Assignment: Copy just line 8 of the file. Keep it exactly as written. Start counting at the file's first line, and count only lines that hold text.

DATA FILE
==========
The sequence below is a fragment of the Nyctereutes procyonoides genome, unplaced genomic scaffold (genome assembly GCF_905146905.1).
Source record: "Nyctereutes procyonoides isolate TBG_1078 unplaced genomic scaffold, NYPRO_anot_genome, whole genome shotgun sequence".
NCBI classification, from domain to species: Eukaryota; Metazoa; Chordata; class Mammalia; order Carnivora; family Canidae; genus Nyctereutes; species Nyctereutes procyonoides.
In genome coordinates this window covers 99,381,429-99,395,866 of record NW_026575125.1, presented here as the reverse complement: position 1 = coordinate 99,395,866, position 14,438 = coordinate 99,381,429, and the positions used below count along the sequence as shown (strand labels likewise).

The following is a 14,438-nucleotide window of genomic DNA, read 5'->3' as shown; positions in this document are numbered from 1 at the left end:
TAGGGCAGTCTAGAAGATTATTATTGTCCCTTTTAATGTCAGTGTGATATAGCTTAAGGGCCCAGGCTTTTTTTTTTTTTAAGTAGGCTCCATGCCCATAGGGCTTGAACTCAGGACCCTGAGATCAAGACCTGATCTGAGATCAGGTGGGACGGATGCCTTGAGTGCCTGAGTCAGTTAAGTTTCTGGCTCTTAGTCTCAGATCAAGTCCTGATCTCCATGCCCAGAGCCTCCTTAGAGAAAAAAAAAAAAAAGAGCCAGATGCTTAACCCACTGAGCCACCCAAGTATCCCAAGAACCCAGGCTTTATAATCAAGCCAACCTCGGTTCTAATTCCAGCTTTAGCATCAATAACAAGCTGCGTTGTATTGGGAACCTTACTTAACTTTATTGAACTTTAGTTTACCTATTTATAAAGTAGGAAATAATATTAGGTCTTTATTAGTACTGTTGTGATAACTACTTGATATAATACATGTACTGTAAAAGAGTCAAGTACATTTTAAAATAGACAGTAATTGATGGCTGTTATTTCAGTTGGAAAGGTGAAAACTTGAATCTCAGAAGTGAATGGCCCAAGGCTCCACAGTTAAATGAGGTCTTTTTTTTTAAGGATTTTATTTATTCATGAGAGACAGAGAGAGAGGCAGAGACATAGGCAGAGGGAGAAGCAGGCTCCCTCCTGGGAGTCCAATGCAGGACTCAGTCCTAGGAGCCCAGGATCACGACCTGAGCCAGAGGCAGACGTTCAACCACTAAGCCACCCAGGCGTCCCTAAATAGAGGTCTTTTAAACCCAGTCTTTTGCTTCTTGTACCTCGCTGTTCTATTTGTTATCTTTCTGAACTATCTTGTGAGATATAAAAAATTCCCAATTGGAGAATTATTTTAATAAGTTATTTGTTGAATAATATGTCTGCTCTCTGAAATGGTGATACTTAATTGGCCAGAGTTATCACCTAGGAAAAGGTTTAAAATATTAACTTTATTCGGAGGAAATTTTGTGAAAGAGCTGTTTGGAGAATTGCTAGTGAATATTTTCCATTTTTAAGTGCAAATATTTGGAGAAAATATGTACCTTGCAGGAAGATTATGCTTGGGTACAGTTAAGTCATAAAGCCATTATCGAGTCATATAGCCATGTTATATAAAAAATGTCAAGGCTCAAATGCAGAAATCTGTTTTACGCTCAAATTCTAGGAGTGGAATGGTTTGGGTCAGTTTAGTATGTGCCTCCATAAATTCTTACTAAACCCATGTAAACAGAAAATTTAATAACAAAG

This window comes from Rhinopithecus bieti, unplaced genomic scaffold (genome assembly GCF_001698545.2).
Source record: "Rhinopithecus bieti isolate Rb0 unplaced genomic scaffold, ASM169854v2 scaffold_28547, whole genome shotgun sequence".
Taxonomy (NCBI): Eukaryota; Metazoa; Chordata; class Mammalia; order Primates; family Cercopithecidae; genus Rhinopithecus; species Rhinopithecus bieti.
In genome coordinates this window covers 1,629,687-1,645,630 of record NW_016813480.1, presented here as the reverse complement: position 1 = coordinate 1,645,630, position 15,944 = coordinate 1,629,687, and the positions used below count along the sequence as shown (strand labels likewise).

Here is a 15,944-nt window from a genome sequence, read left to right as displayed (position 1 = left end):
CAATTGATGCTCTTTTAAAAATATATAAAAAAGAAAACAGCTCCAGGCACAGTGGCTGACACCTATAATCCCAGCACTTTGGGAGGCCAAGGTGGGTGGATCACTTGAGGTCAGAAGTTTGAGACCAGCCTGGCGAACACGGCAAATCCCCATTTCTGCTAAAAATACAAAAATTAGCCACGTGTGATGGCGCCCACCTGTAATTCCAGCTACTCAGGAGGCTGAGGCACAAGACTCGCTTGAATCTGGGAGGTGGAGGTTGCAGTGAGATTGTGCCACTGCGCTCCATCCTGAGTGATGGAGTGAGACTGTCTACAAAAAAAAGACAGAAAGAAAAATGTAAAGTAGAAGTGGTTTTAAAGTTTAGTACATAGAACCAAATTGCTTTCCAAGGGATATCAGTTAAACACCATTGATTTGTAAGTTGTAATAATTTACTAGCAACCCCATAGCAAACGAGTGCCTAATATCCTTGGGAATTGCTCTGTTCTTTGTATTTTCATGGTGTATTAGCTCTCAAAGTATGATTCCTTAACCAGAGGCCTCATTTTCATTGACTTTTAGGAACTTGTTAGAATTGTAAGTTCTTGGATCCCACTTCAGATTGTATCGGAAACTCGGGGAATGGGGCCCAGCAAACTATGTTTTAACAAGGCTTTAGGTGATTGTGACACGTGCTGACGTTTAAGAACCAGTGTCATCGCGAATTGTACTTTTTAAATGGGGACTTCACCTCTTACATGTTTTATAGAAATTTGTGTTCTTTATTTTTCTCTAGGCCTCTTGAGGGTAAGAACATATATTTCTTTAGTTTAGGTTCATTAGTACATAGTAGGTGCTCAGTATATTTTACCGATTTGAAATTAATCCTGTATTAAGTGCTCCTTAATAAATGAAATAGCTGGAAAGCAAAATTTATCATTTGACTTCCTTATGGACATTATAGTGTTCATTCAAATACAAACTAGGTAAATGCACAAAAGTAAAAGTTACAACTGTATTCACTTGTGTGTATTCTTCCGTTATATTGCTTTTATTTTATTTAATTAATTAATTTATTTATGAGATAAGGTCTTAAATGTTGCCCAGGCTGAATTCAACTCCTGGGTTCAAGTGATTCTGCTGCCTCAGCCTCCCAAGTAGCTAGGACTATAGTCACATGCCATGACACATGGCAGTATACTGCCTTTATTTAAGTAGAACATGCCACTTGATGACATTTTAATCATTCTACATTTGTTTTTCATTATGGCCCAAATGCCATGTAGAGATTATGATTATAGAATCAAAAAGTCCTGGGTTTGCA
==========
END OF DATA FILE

Source record: "Rhinopithecus bieti isolate Rb0 unplaced genomic scaffold, ASM169854v2 scaffold_28547, whole genome shotgun sequence".